Human error is inevitable, especially when there are so many people and processes involved in a business. Administrative errors tend to be more apparent in the healthcare industry though, due to the risk of human lives at stake.
Take a look at these statistics:
- Approximately 86 percent of mistakes made in the healthcare industry are administrative.
- Three of every 10 tests are reordered because results cannot be located.
- Patient charts cannot be found on 30 percent of doctor office visits.
- Administrative errors account for up to half of all medical errors in primary care.
Though not intentional, these kinds of errors in the care process can result in unnecessary harm to a patient. According to the Agency for Healthcare Research and Quality (AHRQ), the eight most common causes of medical errors include:
- Communication problems
- Inadequate information flow
- Human problems
- Patient-related issues
- Organizational transfer of knowledge
- Staffing patterns and workflow
- Technical failures
- Inadequate policies
An error can be something as simple as incomplete patient paperwork. Considering providers fill out an average of 20,000 forms per year and the average ratio of staff handling paperwork to doctors is sometimes as high as 4.23 FTE, the circumstances lend themselves to mistakes. But these are costly mistakes, as the average health organization spends approximately $120 in labor searching for each misfiled document and $220 for the re-creation of a document.
Methods for Error Mitigation
Completely eliminating errors in any business is unattainable, however there are improvements that can assist in the reduction of critical errors in healthcare.
Comprehensive Communication and Collaboration
Communication and collaboration among clinicians, especially during transitions of care, is an important step in decreasing medical errors. A fair number of errors transpire when a patient’s care is transferred from a primary care physician to a hospital and vice-versa. Approximately 80 percent of serious medical errors involve miscommunication between caregivers during the transfer of patients.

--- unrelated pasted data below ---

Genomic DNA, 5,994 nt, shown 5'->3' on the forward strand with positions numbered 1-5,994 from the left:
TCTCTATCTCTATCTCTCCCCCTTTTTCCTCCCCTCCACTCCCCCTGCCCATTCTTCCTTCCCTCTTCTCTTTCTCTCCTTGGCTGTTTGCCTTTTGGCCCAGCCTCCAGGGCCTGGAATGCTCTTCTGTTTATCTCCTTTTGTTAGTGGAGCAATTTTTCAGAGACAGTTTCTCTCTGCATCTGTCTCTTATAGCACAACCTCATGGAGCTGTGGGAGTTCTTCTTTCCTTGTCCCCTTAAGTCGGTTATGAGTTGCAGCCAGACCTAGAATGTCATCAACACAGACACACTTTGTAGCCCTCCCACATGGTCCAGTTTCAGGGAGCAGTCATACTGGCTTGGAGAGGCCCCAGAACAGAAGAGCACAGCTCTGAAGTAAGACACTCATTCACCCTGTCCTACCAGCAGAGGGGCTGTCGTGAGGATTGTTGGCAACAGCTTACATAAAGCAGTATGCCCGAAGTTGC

Focusing on streamlined communication can play a big part in reducing errors. Likewise, supporting collaboration and teamwork among various disciplines within healthcare can improve the quality of care and boost accuracy.
Enhanced Patient Engagement
Encouraging patients to play a more active role in their healthcare can result in multiple advantages. A study conducted by Health Affairs found that members who received enhanced decision-making support had overall medical costs that were 5.3 percent lower than those receiving only the usual support.
Providers can promote engagement by educating and informing patients about their healthcare through regular communication, clear information on conditions and treatment options, recommendations for preventive care and regularly updated medication lists. When patients are more involved in the healthcare process, they’re more empowered to take the steps necessary to improve their overall health.
Not every error that occurs in the industry is reported. Some of this is due to employees who don’t want to admit to an error for fear of punishment from supervisors. Healthcare providers can only benefit from creating a system in which employees can accurately report errors, in order to increase patient safety and improve quality of care. Creating a culture where errors can be reported without fear of reprisal improves employee morale and ensures patients receive quality healthcare. With a goal of transparency and education, processes will improve.
The Role of Independent Review Organizations (IROs)
IROs play a part in reducing errors in healthcare with their attention to detail and precise documentation. By utilizing an unbiased source that can eliminate conflicts of interest and employs experienced physician reviewers, healthcare organizations are better able to decrease risk, thereby improving quality of care. Learn more about the independent review services offered at Advanced Medical Reviews.